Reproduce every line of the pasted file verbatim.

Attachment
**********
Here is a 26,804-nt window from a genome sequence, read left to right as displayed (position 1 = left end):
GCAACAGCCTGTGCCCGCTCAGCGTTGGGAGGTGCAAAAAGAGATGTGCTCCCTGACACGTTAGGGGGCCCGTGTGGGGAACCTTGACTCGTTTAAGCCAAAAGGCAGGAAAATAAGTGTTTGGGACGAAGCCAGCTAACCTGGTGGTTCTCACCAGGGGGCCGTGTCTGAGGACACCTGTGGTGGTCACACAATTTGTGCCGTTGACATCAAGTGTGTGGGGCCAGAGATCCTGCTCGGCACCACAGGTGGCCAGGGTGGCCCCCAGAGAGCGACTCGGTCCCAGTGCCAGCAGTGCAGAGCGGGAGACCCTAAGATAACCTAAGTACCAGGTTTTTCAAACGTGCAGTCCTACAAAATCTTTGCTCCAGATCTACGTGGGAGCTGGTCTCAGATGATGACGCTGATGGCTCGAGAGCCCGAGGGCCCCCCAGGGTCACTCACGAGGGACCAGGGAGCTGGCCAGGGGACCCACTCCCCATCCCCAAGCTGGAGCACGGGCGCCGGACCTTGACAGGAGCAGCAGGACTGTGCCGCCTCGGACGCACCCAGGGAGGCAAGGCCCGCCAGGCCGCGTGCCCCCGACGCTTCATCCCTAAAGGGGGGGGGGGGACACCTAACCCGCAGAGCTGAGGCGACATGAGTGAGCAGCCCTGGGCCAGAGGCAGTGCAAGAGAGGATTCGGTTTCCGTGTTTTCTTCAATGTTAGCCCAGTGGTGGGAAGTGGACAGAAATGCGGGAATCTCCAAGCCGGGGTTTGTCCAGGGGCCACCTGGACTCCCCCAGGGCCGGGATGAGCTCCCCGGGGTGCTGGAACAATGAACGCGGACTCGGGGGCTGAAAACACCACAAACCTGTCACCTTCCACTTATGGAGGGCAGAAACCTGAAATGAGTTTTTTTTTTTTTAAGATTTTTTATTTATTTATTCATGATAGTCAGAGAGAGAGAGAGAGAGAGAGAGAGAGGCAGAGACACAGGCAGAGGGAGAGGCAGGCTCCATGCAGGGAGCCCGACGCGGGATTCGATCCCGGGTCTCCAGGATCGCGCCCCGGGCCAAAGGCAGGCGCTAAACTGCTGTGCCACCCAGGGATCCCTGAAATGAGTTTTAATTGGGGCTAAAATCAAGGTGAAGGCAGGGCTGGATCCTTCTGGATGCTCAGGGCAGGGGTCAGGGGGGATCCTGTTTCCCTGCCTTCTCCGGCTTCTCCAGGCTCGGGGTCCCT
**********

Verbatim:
Here is a 26,804-nt window from a genome sequence, read left to right as displayed (position 1 = left end):
GCAACAGCCTGTGCCCGCTCAGCGTTGGGAGGTGCAAAAAGAGATGTGCTCCCTGACACGTTAGGGGGCCCGTGTGGGGAACCTTGACTCGTTTAAGCCAAAAGGCAGGAAAATAAGTGTTTGGGACGAAGCCAGCTAACCTGGTGGTTCTCACCAGGGGGCCGTGTCTGAGGACACCTGTGGTGGTCACACAATTTGTGCCGTTGACATCAAGTGTGTGGGGCCAGAGATCCTGCTCGGCACCACAGGTGGCCAGGGTGGCCCCCAGAGAGCGACTCGGTCCCAGTGCCAGCAGTGCAGAGCGGGAGACCCTAAGATAACCTAAGTACCAGGTTTTTCAAACGTGCAGTCCTACAAAATCTTTGCTCCAGATCTACGTGGGAGCTGGTCTCAGATGATGACGCTGATGGCTCGAGAGCCCGAGGGCCCCCCAGGGTCACTCACGAGGGACCAGGGAGCTGGCCAGGGGACCCACTCCCCATCCCCAAGCTGGAGCACGGGCGCCGGACCTTGACAGGAGCAGCAGGACTGTGCCGCCTCGGACGCACCCAGGGAGGCAAGGCCCGCCAGGCCGCGTGCCCCCGACGCTTCATCCCTAAAGGGGGGGGGGGGACACCTAACCCGCAGAGCTGAGGCGACATGAGTGAGCAGCCCTGGGCCAGAGGCAGTGCAAGAGAGGATTCGGTTTCCGTGTTTTCTTCAATGTTAGCCCAGTGGTGGGAAGTGGACAGAAATGCGGGAATCTCCAAGCCGGGGTTTGTCCAGGGGCCACCTGGACTCCCCCAGGGCCGGGATGAGCTCCCCGGGGTGCTGGAACAATGAACGCGGACTCGGGGGCTGAAAACACCACAAACCTGTCACCTTCCACTTATGGAGGGCAGAAACCTGAAATGAGTTTTTTTTTTTTTAAGATTTTTTATTTATTTATTCATGATAGTCAGAGAGAGAGAGAGAGAGAGAGAGAGAGGCAGAGACACAGGCAGAGGGAGAGGCAGGCTCCATGCAGGGAGCCCGACGCGGGATTCGATCCCGGGTCTCCAGGATCGCGCCCCGGGCCAAAGGCAGGCGCTAAACTGCTGTGCCACCCAGGGATCCCTGAAATGAGTTTTAATTGGGGCTAAAATCAAGGTGAAGGCAGGGCTGGATCCTTCTGGATGCTCAGGGCAGGGGTCAGGGGGGATCCTGTTTCCCTGCCTTCTCCGGCTTCTCCAGGCTCGGGGTCCCT